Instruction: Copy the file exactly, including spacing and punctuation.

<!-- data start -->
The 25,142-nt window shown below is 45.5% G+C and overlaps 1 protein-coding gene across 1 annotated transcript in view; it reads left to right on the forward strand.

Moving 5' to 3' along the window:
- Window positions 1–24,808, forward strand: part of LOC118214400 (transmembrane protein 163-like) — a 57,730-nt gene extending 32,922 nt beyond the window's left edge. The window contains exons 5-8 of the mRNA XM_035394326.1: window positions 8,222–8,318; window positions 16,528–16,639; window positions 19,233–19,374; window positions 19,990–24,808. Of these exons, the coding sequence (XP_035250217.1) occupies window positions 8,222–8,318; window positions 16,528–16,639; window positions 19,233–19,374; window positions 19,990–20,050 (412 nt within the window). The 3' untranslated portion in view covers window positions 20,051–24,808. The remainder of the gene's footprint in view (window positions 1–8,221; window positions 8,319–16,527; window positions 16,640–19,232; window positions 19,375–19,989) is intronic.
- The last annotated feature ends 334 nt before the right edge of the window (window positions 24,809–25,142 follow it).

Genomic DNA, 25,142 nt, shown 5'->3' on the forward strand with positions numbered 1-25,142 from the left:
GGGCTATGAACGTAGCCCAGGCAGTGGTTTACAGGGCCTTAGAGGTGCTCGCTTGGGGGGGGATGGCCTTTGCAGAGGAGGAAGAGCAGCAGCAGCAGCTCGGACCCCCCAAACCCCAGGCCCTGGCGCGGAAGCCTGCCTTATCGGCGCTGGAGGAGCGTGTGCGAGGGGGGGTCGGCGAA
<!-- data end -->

The 25,142-nt window shown below is 45.5% G+C and overlaps 1 protein-coding gene across 1 annotated transcript in view; it reads left to right on the forward strand.

Moving 5' to 3' along the window:
- Window positions 1–24,808, forward strand: part of LOC118214400 (transmembrane protein 163-like) — a 57,730-nt gene extending 32,922 nt beyond the window's left edge. The window contains exons 5-8 of the mRNA XM_035394326.1: window positions 8,222–8,318; window positions 16,528–16,639; window positions 19,233–19,374; window positions 19,990–24,808. Of these exons, the coding sequence (XP_035250217.1) occupies window positions 8,222–8,318; window positions 16,528–16,639; window positions 19,233–19,374; window positions 19,990–20,050 (412 nt within the window). The 3' untranslated portion in view covers window positions 20,051–24,808. The remainder of the gene's footprint in view (window positions 1–8,221; window positions 8,319–16,527; window positions 16,640–19,232; window positions 19,375–19,989) is intronic.
- The last annotated feature ends 334 nt before the right edge of the window (window positions 24,809–25,142 follow it).

Genomic DNA, 25,142 nt, shown 5'->3' on the forward strand with positions numbered 1-25,142 from the left:
GGGCTATGAACGTAGCCCAGGCAGTGGTTTACAGGGCCTTAGAGGTGCTCGCTTGGGGGGGGATGGCCTTTGCAGAGGAGGAAGAGCAGCAGCAGCAGCTCGGACCCCCCAAACCCCAGGCCCTGGCGCGGAAGCCTGCCTTATCGGCGCTGGAGGAGCGTGTGCGAGGGGGGGTCGGCGAA